Also, this show’s grasp of astronomy is consistently infantile.  They leave their home “star system” (also called the Cyrannus galaxy by Starbuck) by passing through a belt of  “asteroid dust” into a “new galaxy” that “no human has ever laid eyes on before” — only to promptly run into a bunch of humans who left the colonies centuries before them.  It’s always startled me how many writers of movies, TV shows, and cartoons have no comprehension of the difference between a galaxy and a star system, or even what a galaxy is.  (I once read an art book where the narrating character said something about being only two parsecs from Earth, only a few galaxies away.  That’s like saying you’re two blocks from home, only a few continents away.)  Why don’t our schools teach these things?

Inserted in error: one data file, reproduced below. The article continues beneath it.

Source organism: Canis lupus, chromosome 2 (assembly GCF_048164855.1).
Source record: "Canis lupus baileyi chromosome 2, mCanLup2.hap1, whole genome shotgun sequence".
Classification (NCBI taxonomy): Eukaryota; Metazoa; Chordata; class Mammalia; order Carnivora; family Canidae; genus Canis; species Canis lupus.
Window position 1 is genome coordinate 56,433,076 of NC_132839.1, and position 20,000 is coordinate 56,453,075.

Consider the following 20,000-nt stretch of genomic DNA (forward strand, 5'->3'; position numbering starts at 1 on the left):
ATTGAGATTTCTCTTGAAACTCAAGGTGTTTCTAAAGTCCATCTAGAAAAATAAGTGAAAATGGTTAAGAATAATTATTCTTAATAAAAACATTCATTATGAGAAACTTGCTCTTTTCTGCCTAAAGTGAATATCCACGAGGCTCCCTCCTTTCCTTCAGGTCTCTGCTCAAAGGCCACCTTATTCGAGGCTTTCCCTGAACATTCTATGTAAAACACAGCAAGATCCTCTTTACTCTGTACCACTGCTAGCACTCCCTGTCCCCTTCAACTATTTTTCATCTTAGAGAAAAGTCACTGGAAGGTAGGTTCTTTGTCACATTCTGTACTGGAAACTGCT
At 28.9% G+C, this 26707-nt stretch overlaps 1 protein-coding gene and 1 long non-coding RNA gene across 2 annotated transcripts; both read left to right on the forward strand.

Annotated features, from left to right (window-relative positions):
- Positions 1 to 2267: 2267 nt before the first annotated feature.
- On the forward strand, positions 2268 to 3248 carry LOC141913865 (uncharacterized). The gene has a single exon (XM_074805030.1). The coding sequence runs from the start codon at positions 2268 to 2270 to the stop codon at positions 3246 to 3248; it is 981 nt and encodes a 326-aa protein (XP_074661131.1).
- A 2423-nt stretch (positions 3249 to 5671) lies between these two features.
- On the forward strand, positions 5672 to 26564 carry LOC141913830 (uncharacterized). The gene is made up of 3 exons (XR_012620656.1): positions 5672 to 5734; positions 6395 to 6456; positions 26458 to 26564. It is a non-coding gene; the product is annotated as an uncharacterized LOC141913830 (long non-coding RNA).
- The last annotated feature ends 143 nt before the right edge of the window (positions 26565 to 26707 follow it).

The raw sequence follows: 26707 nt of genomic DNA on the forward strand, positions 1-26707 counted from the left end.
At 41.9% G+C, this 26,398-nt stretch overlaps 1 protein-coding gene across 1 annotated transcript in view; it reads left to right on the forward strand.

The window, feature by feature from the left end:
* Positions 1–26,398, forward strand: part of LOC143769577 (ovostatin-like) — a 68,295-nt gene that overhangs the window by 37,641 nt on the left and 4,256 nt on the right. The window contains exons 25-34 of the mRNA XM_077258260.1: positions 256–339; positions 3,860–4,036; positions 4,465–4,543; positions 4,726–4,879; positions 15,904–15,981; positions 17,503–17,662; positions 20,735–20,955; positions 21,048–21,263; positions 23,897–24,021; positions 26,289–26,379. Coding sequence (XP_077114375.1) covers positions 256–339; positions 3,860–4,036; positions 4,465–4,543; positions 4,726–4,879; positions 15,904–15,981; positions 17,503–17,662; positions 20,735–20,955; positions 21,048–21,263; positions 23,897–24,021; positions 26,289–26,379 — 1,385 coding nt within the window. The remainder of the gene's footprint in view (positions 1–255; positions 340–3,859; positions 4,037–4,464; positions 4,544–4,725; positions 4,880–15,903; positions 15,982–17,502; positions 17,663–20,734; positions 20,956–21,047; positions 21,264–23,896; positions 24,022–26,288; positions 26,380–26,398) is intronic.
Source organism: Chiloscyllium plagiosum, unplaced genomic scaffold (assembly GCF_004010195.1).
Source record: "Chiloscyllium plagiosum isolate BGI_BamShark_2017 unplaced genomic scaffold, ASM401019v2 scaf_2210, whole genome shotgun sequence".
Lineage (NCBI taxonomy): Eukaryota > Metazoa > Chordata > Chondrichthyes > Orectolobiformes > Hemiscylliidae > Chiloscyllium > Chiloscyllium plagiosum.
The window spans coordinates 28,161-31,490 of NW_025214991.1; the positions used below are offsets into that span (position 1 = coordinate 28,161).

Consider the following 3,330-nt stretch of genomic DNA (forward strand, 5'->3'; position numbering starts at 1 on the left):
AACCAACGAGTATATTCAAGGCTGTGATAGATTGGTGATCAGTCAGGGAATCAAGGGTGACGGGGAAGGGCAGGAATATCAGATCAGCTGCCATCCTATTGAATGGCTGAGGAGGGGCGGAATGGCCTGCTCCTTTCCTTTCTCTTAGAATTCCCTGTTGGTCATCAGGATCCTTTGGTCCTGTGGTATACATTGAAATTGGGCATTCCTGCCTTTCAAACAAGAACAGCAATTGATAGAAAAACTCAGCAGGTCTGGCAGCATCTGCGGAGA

At least this time it’s suggested that the lost colonists were brought into the fleet at the end.  And it’s not a completely pointless interlude, because Starbuck’s prison cell happened to contain paintings left by a mysterious “Silent One” imprisoned there long before — most of which inexplicably resemble 40,000-year-old cave paintings from Lascaux, but which also included a map that Adama recognizes as Earth’s solar system from the ancient texts — suggesting that they’re on the right track after all.  (I wonder if this was an inspiration for Kara Thrace’s wall painting in the revival series, which turned out to be a signpost toward Earth.)  Still, overall it’s a forgettable episode having no lasting impact on the series.

One thing both these Bellisario scripts have in common is that the kid Boxey and his pet robot dog apparently have the run of the bridge.  And not only does Adama not kick him out, but he’ll happily ignore his responsibilities as the leader of the last surviving human population in order to play doting grandpa.  (At one point when Terry Carter’s Tigh walked by and glanced at Muffit, I had a mental image of Michael Hogan’s Saul Tigh growling, “Get that frakkin’ daggit out of the C-in-C before I have it skinned.”)